Today’s guest comes from a perspective which might surprise you. Jonathan Bydlak comes from a political background as the Director of Fundraising for Ron Paul’s 2008 Presidential campaign, but has turned his talents to the lobbying side of politics as President of the Coalition to Reduce Spending. They bill themselves as the only group in Washington with that singular focus.
Since I’ve referred to his group here on several occasions, most recently in this odds and ends post, I thought his national perspective would be good for readers to understand, if only to prove not everyone inside the Beltway wants to spend, spend, spend!
monoblogue: What got me interested in your group in the first place was that you’re looking at things on the spending side, which is where I think the whole ‘fiscal cliff’ solution lies.
monoblogue: But let me back up a second, because your group is relatively new, is it not?
Bydlak: Yes, we formed in February of 2012 and we didn’t become a full-time pursuit until late May or early June.
monoblogue: So you’re actually a very new group. What was the impetus behind getting together as a group and starting it up?
Bydlak: Well, I has the idea of the group for quite some time, literally since I worked in the (Ron) Paul campaign in 2008. The initial idea actually came out of a conversation I had with Peter Schiff, when I was working on the campaign. We used to chat every so often on economics and we got into this discussion one time about, why does no one talk about spending and why is no one as serious about spending as Dr. Paul? That’s what ultimately, personally drew me to Ron Paul, that he was willing to ask the question ‘where are you going to get this money from to pay for the things that you want to do?’ which most of the candidates in both parties tend to not want to do.
Anyway, the thought occurred to me at the time – Grover (Norquist) has been successful at getting – at least Republicans – to not raise taxes. And it struck me that the pledge model is actually a pretty effective one – not just because of Grover’s success, but also if you look at the term limits movement for example in the 1990s spread pretty effectively through groups like US Term Limits by using a pledge mechanism. It struck me as odd that no one had attempted to apply that model to the spending side of the equation, and here we fast-forward five years after the 2008 campaign…the TEA Party movement is talking about the debt and about spending, and it seems to be a more significant awareness and concern about borrowing and the debt, and so on… You have groups that focus on the tax side of the equation and you have groups that talk about spending along with twenty other issues, but there’s no one who has attempted to create an organization that is focused solely on spending…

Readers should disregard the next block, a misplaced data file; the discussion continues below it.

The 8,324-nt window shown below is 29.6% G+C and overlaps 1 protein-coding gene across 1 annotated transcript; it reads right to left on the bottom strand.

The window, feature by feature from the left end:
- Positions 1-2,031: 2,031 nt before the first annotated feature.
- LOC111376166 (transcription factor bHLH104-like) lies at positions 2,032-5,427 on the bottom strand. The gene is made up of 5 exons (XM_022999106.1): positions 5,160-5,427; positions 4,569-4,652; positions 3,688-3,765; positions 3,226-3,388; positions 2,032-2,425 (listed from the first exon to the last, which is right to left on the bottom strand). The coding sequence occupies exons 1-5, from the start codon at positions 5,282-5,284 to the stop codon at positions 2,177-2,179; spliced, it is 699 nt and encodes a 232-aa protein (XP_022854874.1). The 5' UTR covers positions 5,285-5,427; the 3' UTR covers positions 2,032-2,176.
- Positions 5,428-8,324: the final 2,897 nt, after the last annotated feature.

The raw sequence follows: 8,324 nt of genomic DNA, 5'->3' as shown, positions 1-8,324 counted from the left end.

There was a huge void being missed, particularly in light of the fact that people are seemingly waking up to the notion that spending is ultimately the cause of our financial problems.
monoblogue: Right. And I guess that’s the other side of the equation; as you said, Grover Norquist is very well known for his ‘no new tax’ pledge. The problem that I’m sure people are having a hard time wrapping their head around on the idea of cutting spending is that you can cut spending for anybody except the pet group of the person that’s sitting there saying “we need to cut foreign aid” or “we need to cut welfare” or “we need to cut defense.” Yet there’s other people who say “you can’t cut defense” or “you can’t cut welfare” and you can’t cut all this other spending. If – and maybe this is kind of putting you on the spot – if it were up to Jonathan Bydlak, what would be cut spending-wise?
Bydlak: Let me make a couple comments on that. So the first thing is that everyone wants to get into, exactly what we should cut. The problem I have with that discussion is that it assumes there’s already agreement that there should be cutting going on. As the recent fiscal cliff negotiations show, there’s actually not agreement at all. You had all but eight Senators voting for McConnell’s fiscal cliff compromise, and you had roughly one-third of Republicans and all but 16 Democrats voting in favor of the bill. So, in Washington at least, there isn’t agreement that we even should be cutting in the first place. We haven’t passed a budget in over 3 1/2 years, over a thousand days. So from our group’s perspective there is significant value to be added just by getting people together from both sides of the aisle and getting them to even agree with the premise that we should cut spending. That’s my first comment.